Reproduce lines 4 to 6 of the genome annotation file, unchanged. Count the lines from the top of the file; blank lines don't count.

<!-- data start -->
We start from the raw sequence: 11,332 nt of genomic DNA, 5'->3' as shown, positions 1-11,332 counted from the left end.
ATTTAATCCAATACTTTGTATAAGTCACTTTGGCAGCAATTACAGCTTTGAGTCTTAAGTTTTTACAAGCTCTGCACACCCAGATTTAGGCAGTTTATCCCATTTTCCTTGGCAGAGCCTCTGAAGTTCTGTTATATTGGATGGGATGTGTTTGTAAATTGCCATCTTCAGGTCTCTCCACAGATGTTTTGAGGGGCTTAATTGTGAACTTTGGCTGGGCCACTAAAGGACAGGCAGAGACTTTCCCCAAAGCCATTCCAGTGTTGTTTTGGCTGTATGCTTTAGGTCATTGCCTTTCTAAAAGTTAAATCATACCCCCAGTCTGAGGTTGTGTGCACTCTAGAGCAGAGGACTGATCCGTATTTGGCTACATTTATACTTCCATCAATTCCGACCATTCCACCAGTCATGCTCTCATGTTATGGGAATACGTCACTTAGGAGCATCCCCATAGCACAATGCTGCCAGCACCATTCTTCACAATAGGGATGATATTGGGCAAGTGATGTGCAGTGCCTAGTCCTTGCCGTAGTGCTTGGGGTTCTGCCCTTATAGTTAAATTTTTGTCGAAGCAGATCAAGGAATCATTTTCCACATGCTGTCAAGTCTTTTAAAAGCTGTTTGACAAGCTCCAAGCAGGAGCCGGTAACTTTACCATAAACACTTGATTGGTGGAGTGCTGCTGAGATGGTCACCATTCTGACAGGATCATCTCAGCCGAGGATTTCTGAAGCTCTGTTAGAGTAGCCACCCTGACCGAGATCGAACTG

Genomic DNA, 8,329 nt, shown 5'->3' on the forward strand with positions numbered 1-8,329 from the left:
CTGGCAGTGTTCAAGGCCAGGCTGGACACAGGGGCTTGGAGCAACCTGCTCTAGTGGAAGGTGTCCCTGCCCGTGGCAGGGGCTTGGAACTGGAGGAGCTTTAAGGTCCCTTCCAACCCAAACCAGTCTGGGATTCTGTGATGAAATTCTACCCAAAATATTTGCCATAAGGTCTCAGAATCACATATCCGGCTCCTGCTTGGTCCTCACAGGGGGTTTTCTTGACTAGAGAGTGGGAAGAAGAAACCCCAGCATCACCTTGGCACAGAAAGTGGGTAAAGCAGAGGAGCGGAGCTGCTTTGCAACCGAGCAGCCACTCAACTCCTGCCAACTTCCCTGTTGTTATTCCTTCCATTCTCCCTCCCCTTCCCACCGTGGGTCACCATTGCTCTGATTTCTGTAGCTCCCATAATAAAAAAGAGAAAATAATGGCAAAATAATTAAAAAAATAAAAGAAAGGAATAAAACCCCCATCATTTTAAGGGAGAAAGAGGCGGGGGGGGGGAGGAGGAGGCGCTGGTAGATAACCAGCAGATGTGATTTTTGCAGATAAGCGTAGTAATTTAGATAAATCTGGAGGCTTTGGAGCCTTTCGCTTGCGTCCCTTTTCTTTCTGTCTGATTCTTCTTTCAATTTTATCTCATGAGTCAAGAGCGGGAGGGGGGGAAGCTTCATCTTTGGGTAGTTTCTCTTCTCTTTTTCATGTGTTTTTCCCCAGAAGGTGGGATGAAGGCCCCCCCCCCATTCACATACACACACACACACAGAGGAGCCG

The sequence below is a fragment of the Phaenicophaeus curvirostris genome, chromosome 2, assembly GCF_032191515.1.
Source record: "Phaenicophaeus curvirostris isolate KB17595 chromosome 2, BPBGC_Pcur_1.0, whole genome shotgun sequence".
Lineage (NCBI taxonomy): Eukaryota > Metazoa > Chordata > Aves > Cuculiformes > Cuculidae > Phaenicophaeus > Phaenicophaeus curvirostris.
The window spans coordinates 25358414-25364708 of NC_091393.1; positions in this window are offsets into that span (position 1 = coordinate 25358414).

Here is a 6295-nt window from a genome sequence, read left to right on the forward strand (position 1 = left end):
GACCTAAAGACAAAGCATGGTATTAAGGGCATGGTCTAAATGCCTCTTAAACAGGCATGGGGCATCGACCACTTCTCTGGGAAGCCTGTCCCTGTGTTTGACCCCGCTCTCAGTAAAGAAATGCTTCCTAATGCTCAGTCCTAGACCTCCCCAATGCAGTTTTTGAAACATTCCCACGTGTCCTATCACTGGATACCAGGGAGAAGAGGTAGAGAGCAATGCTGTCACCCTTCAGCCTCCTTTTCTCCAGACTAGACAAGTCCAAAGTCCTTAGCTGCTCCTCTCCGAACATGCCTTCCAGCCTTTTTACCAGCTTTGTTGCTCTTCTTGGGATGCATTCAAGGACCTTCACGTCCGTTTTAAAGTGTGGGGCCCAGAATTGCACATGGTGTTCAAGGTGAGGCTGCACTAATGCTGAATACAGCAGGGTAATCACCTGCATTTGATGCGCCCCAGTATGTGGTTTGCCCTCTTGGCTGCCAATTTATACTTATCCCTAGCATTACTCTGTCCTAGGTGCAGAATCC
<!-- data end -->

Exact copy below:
CTGGCAGTGTTCAAGGCCAGGCTGGACACAGGGGCTTGGAGCAACCTGCTCTAGTGGAAGGTGTCCCTGCCCGTGGCAGGGGCTTGGAACTGGAGGAGCTTTAAGGTCCCTTCCAACCCAAACCAGTCTGGGATTCTGTGATGAAATTCTACCCAAAATATTTGCCATAAGGTCTCAGAATCACATATCCGGCTCCTGCTTGGTCCTCACAGGGGGTTTTCTTGACTAGAGAGTGGGAAGAAGAAACCCCAGCATCACCTTGGCACAGAAAGTGGGTAAAGCAGAGGAGCGGAGCTGCTTTGCAACCGAGCAGCCACTCAACTCCTGCCAACTTCCCTGTTGTTATTCCTTCCATTCTCCCTCCCCTTCCCACCGTGGGTCACCATTGCTCTGATTTCTGTAGCTCCCATAATAAAAAAGAGAAAATAATGGCAAAATAATTAAAAAAATAAAAGAAAGGAATAAAACCCCCATCATTTTAAGGGAGAAAGAGGCGGGGGGGGGGAGGAGGAGGCGCTGGTAGATAACCAGCAGATGTGATTTTTGCAGATAAGCGTAGTAATTTAGATAAATCTGGAGGCTTTGGAGCCTTTCGCTTGCGTCCCTTTTCTTTCTGTCTGATTCTTCTTTCAATTTTATCTCATGAGTCAAGAGCGGGAGGGGGGGAAGCTTCATCTTTGGGTAGTTTCTCTTCTCTTTTTCATGTGTTTTTCCCCAGAAGGTGGGATGAAGGCCCCCCCCCCATTCACATACACACACACACACAGAGGAGCCG

The sequence below is a fragment of the Phaenicophaeus curvirostris genome, chromosome 2, assembly GCF_032191515.1.
Source record: "Phaenicophaeus curvirostris isolate KB17595 chromosome 2, BPBGC_Pcur_1.0, whole genome shotgun sequence".